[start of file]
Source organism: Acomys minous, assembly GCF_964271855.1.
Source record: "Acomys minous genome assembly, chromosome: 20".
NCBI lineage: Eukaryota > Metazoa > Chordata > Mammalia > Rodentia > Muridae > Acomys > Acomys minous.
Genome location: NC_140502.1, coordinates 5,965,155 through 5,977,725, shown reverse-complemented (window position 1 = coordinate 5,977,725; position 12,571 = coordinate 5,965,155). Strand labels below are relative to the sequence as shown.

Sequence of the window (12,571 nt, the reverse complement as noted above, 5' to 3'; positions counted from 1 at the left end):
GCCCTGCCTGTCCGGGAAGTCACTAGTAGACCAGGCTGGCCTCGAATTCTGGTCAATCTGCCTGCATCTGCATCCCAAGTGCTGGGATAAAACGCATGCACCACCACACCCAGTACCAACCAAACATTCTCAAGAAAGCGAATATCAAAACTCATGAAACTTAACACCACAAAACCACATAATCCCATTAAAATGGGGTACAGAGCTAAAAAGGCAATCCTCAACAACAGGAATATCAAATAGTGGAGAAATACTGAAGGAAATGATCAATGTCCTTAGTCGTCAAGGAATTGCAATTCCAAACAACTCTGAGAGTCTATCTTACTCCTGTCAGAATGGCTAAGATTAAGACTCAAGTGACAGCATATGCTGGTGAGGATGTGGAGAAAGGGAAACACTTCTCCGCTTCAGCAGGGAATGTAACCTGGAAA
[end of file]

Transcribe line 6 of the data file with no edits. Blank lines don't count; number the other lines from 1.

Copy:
GCCCTGCCTGTCCGGGAAGTCACTAGTAGACCAGGCTGGCCTCGAATTCTGGTCAATCTGCCTGCATCTGCATCCCAAGTGCTGGGATAAAACGCATGCACCACCACACCCAGTACCAACCAAACATTCTCAAGAAAGCGAATATCAAAACTCATGAAACTTAACACCACAAAACCACATAATCCCATTAAAATGGGGTACAGAGCTAAAAAGGCAATCCTCAACAACAGGAATATCAAATAGTGGAGAAATACTGAAGGAAATGATCAATGTCCTTAGTCGTCAAGGAATTGCAATTCCAAACAACTCTGAGAGTCTATCTTACTCCTGTCAGAATGGCTAAGATTAAGACTCAAGTGACAGCATATGCTGGTGAGGATGTGGAGAAAGGGAAACACTTCTCCGCTTCAGCAGGGAATGTAACCTGGAAA